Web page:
Culp (left): “We want to make sure what’s yours is yours.” Photo by Johnny Govea.

Sam Culp’s house includes everything you’d expect: a kitchen, a bedroom, a bathroom, and, of course, a room for making hot tracks. Most homeowners would probably forgo that final finish, but for Culp and roommate Peter Wierenga, it’s a must: Their home is also their office and the home base for Common House Collective – a production service that aims to do far more than cut records.

Culp, Wierenga, and their business partner Andrew Maley created the collective to provide Fort Worth artists with a space to create and make a living doing what they love. 

So far, the Collective has teamed up with blues artist Bryce Bangs, electro-pop singer Devi, rapper Wrex, and electronic duo Vogue Machine, with whom the collective produced music for a bumper for the popular cartoon Rick and Morty, featured on Cartoon Network’s Adult Swim programming.  


“We build community, and we do it through dope-ass music,” Culp said. 

Mayley, who moved to town from San Antonio seven years ago, was struggling to make a living as a musician. 

“I was making maybe $13,000 a year as a bassist,” he said. “My band Dovetail played Warped Tour, and I barely made enough to pay our bills.”

He sought a way to keep playing music while also paying his bills, and he wanted to help other artists, too. 

Culp and Wierenga were experiencing the same difficulties, so the trio formed Common House in November 2017. Wierenga, a drummer and vocalist for the band Siberian Traps, is the engineer, Culp is the producer and lead on pre-production, and Maley manages business development. The company has two criteria for the artists they work with: talent and work ethic. 

“If you want to make music, you’re signing up for a shit-show,” Culp said. “It won’t always be easy, it won’t always be cheap, but if you’re ready to do it, I’ll work with you.” 

Bryce Bangs was the Collective’s first real breakthrough. The blues rocker was looking to cut a record and hooked up with Culp. The two worked on pre-production for four months, Culp said, putting every idea on the table and laying the foundation for the first full Common House record.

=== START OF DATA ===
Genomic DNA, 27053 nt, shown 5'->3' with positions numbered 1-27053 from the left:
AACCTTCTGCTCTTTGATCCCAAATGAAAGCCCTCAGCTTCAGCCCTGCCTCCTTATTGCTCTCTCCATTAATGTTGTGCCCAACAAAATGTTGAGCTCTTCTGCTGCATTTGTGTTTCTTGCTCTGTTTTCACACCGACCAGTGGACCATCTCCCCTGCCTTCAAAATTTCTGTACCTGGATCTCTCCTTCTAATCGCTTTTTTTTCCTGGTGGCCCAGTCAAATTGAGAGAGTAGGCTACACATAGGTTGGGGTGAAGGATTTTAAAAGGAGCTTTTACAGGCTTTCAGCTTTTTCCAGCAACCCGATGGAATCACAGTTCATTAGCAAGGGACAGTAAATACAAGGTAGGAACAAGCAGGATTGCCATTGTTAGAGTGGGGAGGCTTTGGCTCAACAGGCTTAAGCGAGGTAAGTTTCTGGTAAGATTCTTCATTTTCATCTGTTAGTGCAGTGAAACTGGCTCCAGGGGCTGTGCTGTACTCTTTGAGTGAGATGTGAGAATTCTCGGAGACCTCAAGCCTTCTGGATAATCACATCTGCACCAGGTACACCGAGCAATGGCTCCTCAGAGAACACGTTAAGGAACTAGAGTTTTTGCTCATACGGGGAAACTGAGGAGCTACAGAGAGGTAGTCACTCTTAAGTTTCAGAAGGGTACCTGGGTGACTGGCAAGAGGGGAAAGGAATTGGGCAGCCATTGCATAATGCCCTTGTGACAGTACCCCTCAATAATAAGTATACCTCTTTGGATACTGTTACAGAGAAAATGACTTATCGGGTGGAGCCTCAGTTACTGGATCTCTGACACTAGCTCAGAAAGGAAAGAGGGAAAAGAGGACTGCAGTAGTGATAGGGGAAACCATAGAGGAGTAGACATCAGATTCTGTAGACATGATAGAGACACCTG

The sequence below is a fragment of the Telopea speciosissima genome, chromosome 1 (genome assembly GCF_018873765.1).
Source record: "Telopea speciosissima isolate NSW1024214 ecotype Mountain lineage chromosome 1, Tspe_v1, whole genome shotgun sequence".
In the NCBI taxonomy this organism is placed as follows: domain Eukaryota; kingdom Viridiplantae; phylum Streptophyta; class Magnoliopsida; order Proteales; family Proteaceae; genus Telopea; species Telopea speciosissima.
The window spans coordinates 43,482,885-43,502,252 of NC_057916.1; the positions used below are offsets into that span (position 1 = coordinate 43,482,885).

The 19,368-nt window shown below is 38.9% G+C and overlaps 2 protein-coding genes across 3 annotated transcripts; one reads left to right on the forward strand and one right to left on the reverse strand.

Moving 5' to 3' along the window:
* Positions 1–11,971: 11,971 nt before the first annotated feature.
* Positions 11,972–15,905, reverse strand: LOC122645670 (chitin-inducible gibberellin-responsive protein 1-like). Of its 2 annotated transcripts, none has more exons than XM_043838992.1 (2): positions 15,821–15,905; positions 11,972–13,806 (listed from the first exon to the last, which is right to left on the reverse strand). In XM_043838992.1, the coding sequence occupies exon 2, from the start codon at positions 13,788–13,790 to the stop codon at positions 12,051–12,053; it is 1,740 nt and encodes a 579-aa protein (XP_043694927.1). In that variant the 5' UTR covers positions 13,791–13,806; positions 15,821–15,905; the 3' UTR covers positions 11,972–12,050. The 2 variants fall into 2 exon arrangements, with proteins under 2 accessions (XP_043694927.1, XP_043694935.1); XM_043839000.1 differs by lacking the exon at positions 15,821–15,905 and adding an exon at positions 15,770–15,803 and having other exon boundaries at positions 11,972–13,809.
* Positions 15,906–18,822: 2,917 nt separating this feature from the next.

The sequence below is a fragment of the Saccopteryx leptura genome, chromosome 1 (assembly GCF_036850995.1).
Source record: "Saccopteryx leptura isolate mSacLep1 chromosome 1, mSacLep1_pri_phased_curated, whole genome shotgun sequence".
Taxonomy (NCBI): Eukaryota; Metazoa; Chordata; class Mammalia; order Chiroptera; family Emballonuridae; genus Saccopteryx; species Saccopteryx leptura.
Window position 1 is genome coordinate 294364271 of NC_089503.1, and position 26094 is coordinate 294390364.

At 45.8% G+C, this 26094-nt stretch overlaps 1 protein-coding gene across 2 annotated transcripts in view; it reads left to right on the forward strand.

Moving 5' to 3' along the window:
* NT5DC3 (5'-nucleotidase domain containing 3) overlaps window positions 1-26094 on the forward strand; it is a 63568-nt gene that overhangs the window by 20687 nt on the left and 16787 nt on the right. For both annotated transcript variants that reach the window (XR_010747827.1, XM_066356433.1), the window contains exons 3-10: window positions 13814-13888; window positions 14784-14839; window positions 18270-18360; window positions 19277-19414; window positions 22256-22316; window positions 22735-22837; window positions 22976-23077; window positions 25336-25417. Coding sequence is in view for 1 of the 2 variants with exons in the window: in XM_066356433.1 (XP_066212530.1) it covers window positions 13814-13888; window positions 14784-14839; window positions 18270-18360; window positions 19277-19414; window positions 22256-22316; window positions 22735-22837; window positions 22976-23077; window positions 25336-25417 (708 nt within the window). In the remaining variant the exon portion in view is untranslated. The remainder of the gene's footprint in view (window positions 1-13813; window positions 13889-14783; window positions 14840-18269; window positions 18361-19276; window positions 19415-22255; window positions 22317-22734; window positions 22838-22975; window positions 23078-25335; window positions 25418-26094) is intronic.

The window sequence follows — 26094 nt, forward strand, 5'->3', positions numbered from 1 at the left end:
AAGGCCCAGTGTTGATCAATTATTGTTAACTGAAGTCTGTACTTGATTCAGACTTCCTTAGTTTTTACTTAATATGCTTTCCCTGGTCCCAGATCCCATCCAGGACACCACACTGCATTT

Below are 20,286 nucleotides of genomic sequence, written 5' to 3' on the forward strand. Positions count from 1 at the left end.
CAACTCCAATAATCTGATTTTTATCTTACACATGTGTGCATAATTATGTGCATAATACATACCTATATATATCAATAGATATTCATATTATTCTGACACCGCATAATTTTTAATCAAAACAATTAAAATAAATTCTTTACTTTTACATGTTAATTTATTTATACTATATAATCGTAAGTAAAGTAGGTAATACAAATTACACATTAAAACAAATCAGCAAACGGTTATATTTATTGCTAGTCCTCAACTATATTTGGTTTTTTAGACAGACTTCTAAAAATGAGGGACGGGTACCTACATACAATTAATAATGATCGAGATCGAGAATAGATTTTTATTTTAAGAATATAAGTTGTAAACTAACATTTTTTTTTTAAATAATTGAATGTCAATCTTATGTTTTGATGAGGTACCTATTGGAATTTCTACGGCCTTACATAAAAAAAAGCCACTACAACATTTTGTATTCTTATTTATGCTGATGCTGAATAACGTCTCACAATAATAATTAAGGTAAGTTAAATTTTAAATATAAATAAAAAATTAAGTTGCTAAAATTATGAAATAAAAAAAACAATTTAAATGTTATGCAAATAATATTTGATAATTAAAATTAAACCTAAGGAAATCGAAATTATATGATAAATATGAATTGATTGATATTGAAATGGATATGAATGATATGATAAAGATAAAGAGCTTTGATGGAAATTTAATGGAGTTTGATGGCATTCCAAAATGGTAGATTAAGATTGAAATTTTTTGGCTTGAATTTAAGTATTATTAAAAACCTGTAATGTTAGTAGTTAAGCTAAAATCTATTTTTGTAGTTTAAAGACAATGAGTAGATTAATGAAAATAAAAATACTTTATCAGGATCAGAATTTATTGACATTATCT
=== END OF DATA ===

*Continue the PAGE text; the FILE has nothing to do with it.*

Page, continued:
Bangs said Culp opened his eyes “to new ways to write songs. Whenever I doubted his ideas, he’d stop, look me in the eyes, and say, ‘Dude. Trust me. It’s going to be dope.’ ” 

After days of nonstop work in the studio, Bryce Bangs, the blues singer’s sophomore album, became the template for future Common House collaborations. 

Vogue Machine approached Common House when the band needed something mastered quick. Dylan Rice, one-half of the electro duo, said he was nervous about working with the Collective because of his negative past experiences with producers. 

“They won us over instantly,” he said. “Their energy was infectious, and they were dedicated to creating the kind of sound we were dreaming of and doing it our way.”

Culp also convinced Vogue Machine to join BMI, the rights management group, to ensure the band could retain the rights to their tracks. Maley said encouraging his acts to own their songs is one of Common House’s main priorities.

“We’re big proponents of not getting signed,” he says. “At the end of the day, we want to make sure what’s yours is yours.” 

Devi knew Wierenga from various part-time jobs, she said, and she met Culp at a Siberian Traps show. The trio started hanging out, talking music, and Devi knew she had found her tribe. She didn’t think she had the money to produce anything. 

“I’ve noticed a pattern with all these artists they’re working with,” she said. “They have insane talent but not insane money. But [the Collective] was willing to find a way to make it work with me.”

She cut her debut single, “It’s Devi, Bitch,” with Common House in the fall of 2018 and has since dropped a steady slew of singles and covers. She said working with Common House feels more like a family than the usual hired-gun producers, which Maley said was a goal for his venture. 

“You don’t really get a lot of family in the music industry,” he said. “It’s either you or me, not us. I don’t know what the future of music looks like, but we want to help you, and we’ll always be there for you.”